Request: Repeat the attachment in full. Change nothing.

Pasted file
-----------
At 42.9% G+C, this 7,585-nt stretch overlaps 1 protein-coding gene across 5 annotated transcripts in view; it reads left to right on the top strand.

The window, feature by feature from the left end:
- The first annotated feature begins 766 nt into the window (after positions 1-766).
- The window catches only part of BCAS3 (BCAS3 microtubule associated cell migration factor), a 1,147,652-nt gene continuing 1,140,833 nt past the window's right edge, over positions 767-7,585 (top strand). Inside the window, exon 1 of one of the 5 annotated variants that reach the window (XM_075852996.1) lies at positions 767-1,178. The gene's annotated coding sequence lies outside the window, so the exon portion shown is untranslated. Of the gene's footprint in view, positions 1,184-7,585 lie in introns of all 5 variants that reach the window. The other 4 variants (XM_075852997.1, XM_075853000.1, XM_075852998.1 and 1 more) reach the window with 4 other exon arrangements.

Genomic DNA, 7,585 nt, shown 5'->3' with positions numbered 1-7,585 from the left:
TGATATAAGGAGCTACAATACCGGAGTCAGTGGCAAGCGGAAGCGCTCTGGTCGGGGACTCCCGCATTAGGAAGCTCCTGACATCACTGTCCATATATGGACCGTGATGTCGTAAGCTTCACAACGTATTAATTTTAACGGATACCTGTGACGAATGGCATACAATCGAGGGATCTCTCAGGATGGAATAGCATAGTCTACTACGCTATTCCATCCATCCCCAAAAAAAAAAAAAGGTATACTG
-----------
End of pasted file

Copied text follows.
At 42.9% G+C, this 7,585-nt stretch overlaps 1 protein-coding gene across 5 annotated transcripts in view; it reads left to right on the top strand.

The window, feature by feature from the left end:
- The first annotated feature begins 766 nt into the window (after positions 1-766).
- The window catches only part of BCAS3 (BCAS3 microtubule associated cell migration factor), a 1,147,652-nt gene continuing 1,140,833 nt past the window's right edge, over positions 767-7,585 (top strand). Inside the window, exon 1 of one of the 5 annotated variants that reach the window (XM_075852996.1) lies at positions 767-1,178. The gene's annotated coding sequence lies outside the window, so the exon portion shown is untranslated. Of the gene's footprint in view, positions 1,184-7,585 lie in introns of all 5 variants that reach the window. The other 4 variants (XM_075852997.1, XM_075853000.1, XM_075852998.1 and 1 more) reach the window with 4 other exon arrangements.

Genomic DNA, 7,585 nt, shown 5'->3' with positions numbered 1-7,585 from the left:
TGATATAAGGAGCTACAATACCGGAGTCAGTGGCAAGCGGAAGCGCTCTGGTCGGGGACTCCCGCATTAGGAAGCTCCTGACATCACTGTCCATATATGGACCGTGATGTCGTAAGCTTCACAACGTATTAATTTTAACGGATACCTGTGACGAATGGCATACAATCGAGGGATCTCTCAGGATGGAATAGCATAGTCTACTACGCTATTCCATCCATCCCCAAAAAAAAAAAAAGGTATACTG